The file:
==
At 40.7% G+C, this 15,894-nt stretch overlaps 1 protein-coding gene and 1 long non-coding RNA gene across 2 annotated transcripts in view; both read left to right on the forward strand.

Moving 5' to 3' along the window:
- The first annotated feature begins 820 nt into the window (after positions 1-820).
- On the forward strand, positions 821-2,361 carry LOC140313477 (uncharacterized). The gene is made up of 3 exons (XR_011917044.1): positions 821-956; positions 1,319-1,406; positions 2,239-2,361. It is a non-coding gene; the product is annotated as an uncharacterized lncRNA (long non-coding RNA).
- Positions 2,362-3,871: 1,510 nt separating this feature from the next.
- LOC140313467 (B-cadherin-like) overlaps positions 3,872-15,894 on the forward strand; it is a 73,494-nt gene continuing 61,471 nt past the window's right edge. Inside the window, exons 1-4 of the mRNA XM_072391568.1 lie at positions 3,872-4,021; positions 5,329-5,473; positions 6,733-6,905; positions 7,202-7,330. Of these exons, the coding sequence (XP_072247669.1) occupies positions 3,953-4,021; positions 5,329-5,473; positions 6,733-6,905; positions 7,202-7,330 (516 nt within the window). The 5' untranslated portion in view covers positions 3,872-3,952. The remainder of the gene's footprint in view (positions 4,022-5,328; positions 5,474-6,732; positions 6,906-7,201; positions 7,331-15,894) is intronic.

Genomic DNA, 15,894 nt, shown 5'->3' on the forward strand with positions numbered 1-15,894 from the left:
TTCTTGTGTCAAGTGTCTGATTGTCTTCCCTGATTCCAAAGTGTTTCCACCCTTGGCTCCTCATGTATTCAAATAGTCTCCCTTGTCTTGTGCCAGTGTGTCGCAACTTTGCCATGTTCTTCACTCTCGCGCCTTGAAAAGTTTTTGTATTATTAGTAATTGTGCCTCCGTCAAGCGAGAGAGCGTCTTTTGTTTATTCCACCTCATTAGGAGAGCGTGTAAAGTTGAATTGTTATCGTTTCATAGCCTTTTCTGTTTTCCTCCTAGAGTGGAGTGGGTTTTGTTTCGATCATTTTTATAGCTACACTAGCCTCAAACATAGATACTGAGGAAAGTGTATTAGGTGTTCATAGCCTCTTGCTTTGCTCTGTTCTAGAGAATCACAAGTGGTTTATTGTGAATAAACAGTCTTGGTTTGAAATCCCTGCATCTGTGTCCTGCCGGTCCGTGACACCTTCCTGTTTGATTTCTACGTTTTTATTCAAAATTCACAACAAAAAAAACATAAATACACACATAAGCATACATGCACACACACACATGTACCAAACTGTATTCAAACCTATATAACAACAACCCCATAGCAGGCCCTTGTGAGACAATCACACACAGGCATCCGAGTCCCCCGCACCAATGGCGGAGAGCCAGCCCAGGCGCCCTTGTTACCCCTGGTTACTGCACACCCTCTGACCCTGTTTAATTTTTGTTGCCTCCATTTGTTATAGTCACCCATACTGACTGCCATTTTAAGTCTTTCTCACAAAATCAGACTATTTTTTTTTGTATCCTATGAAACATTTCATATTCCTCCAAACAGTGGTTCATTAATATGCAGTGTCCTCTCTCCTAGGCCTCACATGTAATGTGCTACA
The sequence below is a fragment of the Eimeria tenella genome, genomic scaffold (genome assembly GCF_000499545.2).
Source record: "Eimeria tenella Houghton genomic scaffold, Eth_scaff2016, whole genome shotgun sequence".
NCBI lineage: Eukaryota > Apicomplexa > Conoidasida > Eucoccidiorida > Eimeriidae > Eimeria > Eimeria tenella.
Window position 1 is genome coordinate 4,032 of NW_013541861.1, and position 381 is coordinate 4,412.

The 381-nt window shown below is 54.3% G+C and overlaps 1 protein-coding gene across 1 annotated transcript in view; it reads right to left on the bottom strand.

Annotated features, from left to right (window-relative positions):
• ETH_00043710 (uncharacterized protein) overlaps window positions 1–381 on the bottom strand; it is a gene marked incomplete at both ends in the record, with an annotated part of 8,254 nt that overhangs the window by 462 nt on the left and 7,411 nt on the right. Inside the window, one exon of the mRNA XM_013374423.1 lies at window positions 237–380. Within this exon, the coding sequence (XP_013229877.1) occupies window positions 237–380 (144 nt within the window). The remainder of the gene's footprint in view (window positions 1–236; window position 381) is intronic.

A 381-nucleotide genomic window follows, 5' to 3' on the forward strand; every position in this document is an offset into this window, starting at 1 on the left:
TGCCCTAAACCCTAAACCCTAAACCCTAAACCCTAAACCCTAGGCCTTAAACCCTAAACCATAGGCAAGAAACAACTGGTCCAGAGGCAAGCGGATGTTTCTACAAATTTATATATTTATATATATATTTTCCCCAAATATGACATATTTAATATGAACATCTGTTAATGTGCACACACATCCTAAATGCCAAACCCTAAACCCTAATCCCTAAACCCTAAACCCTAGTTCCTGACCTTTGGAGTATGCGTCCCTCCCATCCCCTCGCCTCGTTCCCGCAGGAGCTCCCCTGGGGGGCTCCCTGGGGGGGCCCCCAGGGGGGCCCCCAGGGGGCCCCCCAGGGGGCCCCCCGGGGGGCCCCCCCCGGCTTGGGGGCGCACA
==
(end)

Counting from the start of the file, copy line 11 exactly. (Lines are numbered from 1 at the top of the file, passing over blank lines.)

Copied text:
NCBI lineage: Eukaryota > Apicomplexa > Conoidasida > Eucoccidiorida > Eimeriidae > Eimeria > Eimeria tenella.